Signs of abusive industry practices predate the 2015 action. A critical report by the Health and Human Services Department’s inspector general in 2000 disclosed that Medicare was billed millions of dollars for nondiabetic wound care treatments that were inappropriate or excessive. The office has promised a follow-up report before Oct. 1—its first since 2000.
The Justice Department alleged fraud or other wrongdoing involving hyperbaric therapy in at least five cases from 2008 to 2014. It has won more than $11 million in penalties and restitution—along with some jail sentences—in court rulings and settlements.
(The FDA warned in 2013 about some treatment centers’ falsely promoting the therapy for unapproved uses, including as a cure for cancer, autism and diabetes.)
Medicare’s crackdown on billing in three states saved $5.3 million in its first 13 months, the government said in November. Medicare’s total spending on hyperbaric therapy—including all approved conditions—in 2015 fell about 10% to $230 million. That was the first annual decline in a decade.
Debates about the utility of the treatment continue despite decades of use.
In fact, few large, controlled studies have explored hyperbaric oxygen therapy for diabetic wounds—and nearly all were done outside the United States.
Some studies have found the treatment benefits certain patients while others have concluded it neither increases a wound’s chances of healing nor prevents amputations. The problem is knowing which wounds would have healed over time on their own.
Businesses and individuals invested in the facilities remain unalloyed boosters. The treatment “used to be considered voodoo medicine. But today more doctors have been swayed, and it’s now seen as mainstream therapy,” said Marc Kaiser, owner of Precision Health Care, which manages hyperbaric centers at five hospitals in New York and Connecticut.
Based on studies and anecdotal experience, Geoffrey Gurtner, M.D., a plastic surgeon who helped establish the Stanford University Wound Care Center in 2014, believes the therapy has some merit. But he said that research is needed to understand how the treatment works, which patients need it and the right number of sessions for each wound.
And, critics say, companies are profiting from and abusing the current state of uncertainty. Medicare pays for hyperbaric therapy for diabetic wounds that have not healed after 30 days of standard treatments. If hospitals provide more than 30 treatments, they must document that patients’ wounds are improving.
Twenty to 30 sessions of hyperbaric therapy should heal diabetic wounds, but radiation-damaged skin might require 40 treatments, said Phi-Nga Jeannie Le, M.D., a Houston physician.
“The problem is, we see these financially motivated centers keep doing the treatment into the hundreds of visits,” she said.
Also, Medicare pays nearly double the standard rate when the treatment is performed at hospital-affiliated facilities, which can add on a “facility fee.” Because of this quirk in the rules, hyperbaric management companies tend to court hospitals to install their devices.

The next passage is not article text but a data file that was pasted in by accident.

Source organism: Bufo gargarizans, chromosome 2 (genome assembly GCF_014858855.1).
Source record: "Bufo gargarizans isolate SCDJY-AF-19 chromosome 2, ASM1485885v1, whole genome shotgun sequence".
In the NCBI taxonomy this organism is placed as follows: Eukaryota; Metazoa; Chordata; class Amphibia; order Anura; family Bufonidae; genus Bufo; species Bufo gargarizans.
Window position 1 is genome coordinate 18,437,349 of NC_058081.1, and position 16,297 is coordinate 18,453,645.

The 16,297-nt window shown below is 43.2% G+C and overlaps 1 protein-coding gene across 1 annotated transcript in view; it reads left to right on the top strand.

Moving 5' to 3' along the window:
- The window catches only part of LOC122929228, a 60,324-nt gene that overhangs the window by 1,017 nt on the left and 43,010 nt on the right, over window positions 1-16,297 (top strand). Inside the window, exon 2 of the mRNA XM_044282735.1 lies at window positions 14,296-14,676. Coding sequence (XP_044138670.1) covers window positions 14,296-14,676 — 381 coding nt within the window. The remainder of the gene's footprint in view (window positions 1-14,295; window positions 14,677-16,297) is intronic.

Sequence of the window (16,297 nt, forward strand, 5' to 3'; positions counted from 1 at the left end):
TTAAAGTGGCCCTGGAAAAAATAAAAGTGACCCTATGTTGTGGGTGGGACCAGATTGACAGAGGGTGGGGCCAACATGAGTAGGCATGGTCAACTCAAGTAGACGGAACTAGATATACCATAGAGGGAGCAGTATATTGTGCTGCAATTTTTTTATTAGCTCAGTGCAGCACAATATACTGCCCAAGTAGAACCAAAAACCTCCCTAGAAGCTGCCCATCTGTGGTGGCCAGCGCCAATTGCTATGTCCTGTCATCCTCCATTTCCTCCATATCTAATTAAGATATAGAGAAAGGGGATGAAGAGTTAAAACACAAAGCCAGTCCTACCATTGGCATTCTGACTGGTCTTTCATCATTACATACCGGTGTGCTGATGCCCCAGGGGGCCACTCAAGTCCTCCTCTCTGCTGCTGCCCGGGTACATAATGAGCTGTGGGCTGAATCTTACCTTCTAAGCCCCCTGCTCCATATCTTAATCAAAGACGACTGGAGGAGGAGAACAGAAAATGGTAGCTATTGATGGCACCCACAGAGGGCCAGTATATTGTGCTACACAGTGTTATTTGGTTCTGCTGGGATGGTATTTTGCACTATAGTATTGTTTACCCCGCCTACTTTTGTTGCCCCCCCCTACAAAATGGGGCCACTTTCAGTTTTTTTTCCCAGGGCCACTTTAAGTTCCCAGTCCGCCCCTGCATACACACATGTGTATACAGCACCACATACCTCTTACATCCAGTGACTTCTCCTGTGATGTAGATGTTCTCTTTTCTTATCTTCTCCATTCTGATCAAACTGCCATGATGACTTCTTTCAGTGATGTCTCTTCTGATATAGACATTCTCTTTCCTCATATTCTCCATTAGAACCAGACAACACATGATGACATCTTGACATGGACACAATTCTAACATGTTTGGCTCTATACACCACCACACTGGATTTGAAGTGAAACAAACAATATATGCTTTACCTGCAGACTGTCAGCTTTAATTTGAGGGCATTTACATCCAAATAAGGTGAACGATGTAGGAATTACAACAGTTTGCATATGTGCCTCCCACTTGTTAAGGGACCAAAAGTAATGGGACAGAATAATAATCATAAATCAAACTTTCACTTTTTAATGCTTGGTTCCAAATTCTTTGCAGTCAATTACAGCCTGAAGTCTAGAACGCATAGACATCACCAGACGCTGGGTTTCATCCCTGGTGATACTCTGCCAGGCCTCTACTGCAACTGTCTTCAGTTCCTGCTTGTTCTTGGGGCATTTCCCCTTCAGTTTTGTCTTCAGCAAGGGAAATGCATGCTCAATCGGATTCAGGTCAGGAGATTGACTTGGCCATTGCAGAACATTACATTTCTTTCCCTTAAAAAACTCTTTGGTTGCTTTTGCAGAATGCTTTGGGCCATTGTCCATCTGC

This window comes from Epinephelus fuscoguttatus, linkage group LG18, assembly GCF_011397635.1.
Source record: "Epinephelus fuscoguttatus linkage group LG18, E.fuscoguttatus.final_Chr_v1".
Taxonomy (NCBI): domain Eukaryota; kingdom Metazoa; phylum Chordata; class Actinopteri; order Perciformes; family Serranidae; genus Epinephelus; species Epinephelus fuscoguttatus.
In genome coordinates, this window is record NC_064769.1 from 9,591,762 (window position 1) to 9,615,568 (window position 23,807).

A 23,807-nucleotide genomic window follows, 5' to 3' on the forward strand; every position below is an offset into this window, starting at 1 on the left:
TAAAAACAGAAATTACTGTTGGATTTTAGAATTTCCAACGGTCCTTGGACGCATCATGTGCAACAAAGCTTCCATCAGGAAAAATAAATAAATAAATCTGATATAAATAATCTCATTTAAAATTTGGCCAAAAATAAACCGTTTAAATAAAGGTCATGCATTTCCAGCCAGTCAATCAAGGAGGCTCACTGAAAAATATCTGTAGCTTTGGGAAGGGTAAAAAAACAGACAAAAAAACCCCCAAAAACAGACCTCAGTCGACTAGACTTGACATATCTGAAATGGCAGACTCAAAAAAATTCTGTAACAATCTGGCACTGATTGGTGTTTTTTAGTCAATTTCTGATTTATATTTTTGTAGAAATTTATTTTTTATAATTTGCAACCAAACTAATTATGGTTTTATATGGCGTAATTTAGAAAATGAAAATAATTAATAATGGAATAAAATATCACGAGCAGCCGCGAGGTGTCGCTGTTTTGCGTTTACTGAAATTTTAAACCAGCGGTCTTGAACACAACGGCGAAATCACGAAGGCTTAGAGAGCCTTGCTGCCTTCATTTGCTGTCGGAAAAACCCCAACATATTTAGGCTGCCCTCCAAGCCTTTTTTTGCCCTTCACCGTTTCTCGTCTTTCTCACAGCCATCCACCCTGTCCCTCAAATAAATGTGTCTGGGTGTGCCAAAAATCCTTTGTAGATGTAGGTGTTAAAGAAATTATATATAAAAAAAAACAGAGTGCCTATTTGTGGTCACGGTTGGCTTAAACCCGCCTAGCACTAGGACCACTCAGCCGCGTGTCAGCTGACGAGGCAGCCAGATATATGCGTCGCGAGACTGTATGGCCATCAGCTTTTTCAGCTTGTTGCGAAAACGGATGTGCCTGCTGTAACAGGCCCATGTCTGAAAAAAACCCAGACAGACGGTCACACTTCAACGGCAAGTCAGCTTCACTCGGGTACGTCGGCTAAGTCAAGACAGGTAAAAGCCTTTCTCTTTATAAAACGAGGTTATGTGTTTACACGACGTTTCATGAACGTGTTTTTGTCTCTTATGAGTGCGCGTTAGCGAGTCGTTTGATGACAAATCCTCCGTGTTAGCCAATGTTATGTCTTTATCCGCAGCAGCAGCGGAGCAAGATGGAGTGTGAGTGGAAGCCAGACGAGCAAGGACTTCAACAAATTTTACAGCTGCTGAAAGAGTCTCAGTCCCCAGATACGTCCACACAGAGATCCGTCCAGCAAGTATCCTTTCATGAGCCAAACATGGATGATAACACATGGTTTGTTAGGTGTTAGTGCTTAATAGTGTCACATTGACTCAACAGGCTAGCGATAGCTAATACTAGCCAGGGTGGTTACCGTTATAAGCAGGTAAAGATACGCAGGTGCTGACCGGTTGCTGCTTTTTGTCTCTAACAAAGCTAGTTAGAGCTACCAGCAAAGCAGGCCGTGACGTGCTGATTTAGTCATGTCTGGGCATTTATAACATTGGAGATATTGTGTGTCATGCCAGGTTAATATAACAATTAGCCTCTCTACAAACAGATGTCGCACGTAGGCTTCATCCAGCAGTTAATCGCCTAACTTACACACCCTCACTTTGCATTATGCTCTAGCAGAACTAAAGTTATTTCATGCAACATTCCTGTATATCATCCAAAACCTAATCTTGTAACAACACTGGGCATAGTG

April Hall underwent 50 sessions of hyperbaric oxygen therapy at MedStar Good Samaritan Hospital in Baltimore last summer.
Stretched out in one of the hospital’s four hyperbaric chambers, wrapped in blankets with her head propped up to watch television, Hall breathed pure oxygen for two hours at a time.
One wound on the bottom of her left foot healed. The other did not.
“I did what I had to do to save my foot,” said Hall, 50, who is on Medicare disability.
Sometimes even dozens of treatments do not avert amputations, as diabetes patient William Padgett Jr., 65, of Culpeper, Virginia, can attest. He lost his right leg in 2013 after nearly 90 hyperbaric sessions failed to heal a wound.
Last year, he tried hyperbaric oxygen again to close a wound on his left leg, taking about 80 sessions over four months at a hospital in Arlington, Virginia. The wound healed. “It’s been a slow process … but well worth the time,” he said.
In any one case, it is hard to say whether the treatment was key to success.
A 2014 federal whistleblower lawsuit against Healogics, which manages about half—750—of the nation’s hospital-owned wound-care and hyperbaric centers, raised other concerns. Two doctors and a third employee who worked for Healogics alleged a company conspiracy to defraud the federal government by billing it for unnecessary wound care and hyperbaric services.
Healogics denied the claims in its court-filed responses, and a judge dismissed the case for lack of detail. It is under appeal.
The lawsuit alleged Healogics “actively targeted each and every [wound care] patient for conversion” to hyperbaric therapy and set benchmarks for each center on the amount of hyperbaric care that would be provided.
According to Healogics, 5% of its 326,000 patients last year had hyperbaric treatment. Only 2% of those received more than 50 sessions.